New York CIty Council Member Ben Kallos

William Engel

New York County Politics City Council Introduces New Relief Package at First Ever Virtual Hearing by William Engel

City Council Introduces New Relief Package at First Ever Virtual Hearing

On Apr. 22, the City Council conducted the first virtual hearing in its 52-year history. The meeting saw the introduction of several new COVID-19 relief bills, courtesy of Laurie Cumbo, Council Speaker Corey Johnson (D-Chelsea, Hell’s Kitchen), and Council Members Carlina Rivera (D-East Village, Gramercy Park), Stephen Levin (D-Brooklyn), Brad Lander (D-Brooklyn), Adrienne Adams (D-Queens), Ritchie Torres (D-Bronx) and Ben Kallos (D-Yorkville, Lenox Hill), among others.

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The four bills in this category were as follows:

  • Int. 1918, sponsored by Speaker Johnson and Majority Leader Cumbo, would require large employers to pay premiums to non-salaried essential workers, until New York lifts its state of emergency.
  • Int. 1923, sponsored by Councilmembers Kallos, Johnson and Lander, would ban all employers from firing essential workers without just cause.
  • Int. 1926, sponsored by Councilmember Lander, would expand the Earned Safe and Sick Time Act to include freelancers and gig economy workers.
  • Res. 1285, sponsored by Councilmembers Lander and Kallos, would prevent businesses from misclassifying their employees as independent contractors to avoid paying benefits.

“As we continue to thank and praise all these workers, including cheering for them nightly, we must protect them from facing retaliation for speaking out against unsafe conditions and demanding protective equipment,” said Kallos, explaining the rationale behind Int. 1923.

New York County Politics Manhattan Lawmakers Share Their Thoughts on Warren’s WSP Rally by William Engel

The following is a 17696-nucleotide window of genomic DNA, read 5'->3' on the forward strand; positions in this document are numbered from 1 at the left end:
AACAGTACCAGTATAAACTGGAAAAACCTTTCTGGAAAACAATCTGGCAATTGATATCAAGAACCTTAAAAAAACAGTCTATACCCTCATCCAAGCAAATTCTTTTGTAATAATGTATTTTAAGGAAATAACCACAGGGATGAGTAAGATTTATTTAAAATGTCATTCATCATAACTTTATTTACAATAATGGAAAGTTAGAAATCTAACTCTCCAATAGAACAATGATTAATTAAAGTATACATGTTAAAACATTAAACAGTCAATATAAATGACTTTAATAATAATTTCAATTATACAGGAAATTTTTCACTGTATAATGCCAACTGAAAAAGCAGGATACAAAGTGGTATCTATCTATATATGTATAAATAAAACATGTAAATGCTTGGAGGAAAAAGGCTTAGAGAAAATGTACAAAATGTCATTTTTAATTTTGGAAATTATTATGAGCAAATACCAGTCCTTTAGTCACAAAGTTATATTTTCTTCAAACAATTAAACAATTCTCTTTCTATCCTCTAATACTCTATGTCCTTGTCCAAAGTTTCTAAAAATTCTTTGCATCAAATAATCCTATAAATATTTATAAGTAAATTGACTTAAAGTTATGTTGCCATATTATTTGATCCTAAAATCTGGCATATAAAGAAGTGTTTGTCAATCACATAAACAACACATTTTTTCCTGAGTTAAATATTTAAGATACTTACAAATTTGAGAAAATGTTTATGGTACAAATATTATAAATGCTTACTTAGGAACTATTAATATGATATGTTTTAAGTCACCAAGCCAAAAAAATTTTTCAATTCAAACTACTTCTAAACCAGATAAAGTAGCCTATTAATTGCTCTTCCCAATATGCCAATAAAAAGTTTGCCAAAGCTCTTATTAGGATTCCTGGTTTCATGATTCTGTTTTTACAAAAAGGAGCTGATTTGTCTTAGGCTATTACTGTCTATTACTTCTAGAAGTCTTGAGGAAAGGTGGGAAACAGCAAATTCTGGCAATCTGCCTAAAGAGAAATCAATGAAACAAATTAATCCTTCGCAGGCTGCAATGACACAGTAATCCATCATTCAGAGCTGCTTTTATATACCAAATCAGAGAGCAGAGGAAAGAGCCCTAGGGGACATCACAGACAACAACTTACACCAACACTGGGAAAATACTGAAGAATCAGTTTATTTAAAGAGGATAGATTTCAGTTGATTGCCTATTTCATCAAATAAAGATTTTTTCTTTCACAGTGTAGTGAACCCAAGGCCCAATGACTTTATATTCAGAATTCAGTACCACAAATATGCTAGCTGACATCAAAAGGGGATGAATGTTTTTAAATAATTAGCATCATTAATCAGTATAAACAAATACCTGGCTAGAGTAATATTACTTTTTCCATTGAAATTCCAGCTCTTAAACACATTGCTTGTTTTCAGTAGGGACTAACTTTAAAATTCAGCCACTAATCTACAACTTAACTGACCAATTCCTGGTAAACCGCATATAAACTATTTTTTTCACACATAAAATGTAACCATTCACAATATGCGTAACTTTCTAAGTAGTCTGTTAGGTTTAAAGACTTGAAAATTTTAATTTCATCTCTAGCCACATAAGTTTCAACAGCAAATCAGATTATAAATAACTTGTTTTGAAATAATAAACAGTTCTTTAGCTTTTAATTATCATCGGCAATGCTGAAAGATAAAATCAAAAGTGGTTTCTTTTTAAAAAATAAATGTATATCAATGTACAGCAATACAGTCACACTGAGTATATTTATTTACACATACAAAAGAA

Manhattan Lawmakers Share Their Thoughts on Warren’s WSP Rally

Senator Elizabeth Warren delivered a stirring speech at a packed rally in New York last Monday.

The rally took place in Washington Square Park, a block away from the site of 1911’s Triangle Shirtwaist Factory fire. Warren used the fire as a cautionary tale about what happens when we let corporate interests dictate governmental policy. She claimed that history is repeating itself, as our government is still beholden to massive industries, from the oil companies to the gun lobby to big pharma.

“Everybody knew about these problems, but the fat profits were making New York’s factory owners rich,” said Warren. “Instead of changing conditions at the factories, the owners worked their political connections. They made campaign contributions and talked with their friends in the legislature. They greased the state government so thoroughly that nothing changed. Business owners got richer, politicians got more powerful, and working people paid the price. Does any of this sound familiar?”

New York County Politics Carnegie Hill Gets Smart About Rat Control by William Engel

Carnegie Hill Gets Smart About Rat Control

What’s the best way to get rid of rats? According to Caroline Bragdon, director of neighborhood interventions and pest control services for the Department of Health, the answer isn’t brute force but firm persuasion.

“What we talk about in neighborhood rat management is controlling them at the places they need to survive,” said Bragdon. “Many times in New York, when we get complaints, people want us to spray them, they want us to bomb them, they want us to nuke the place. But they’re gonna keep coming back unless the conditions that attracted them are removed or addressed.”

New York County Politics Brewer Lets Borough Testify on Zoning Loopholes by William Engel

Brewer Lets Borough Testify on Zoning Loopholes

City Council Member Ben Kallos (D-Yorkville, Lenox Hill) got a little emotional when he stood up to testify at a recent hearing on zoning loopholes. By his account, the jogs he takes with his infant daughter at Central Park are becoming less and less enjoyable, as the surrounding architecture casts a larger and larger shadow over the park.

“Objects to the south cast a shadow, at least in this hemisphere, to the north,” said Kallos. “I go running with my daughter; she’s in a jogging stroller. And when I take her jogging in the afternoon, when I finally get to do it, it’s dark in the southern part of the park, particularly in the winter months when it gets cold. And she gets cold, and so we have to stay away from the southern end of the park, because it’s starting to be very, very dark and very, very cold.”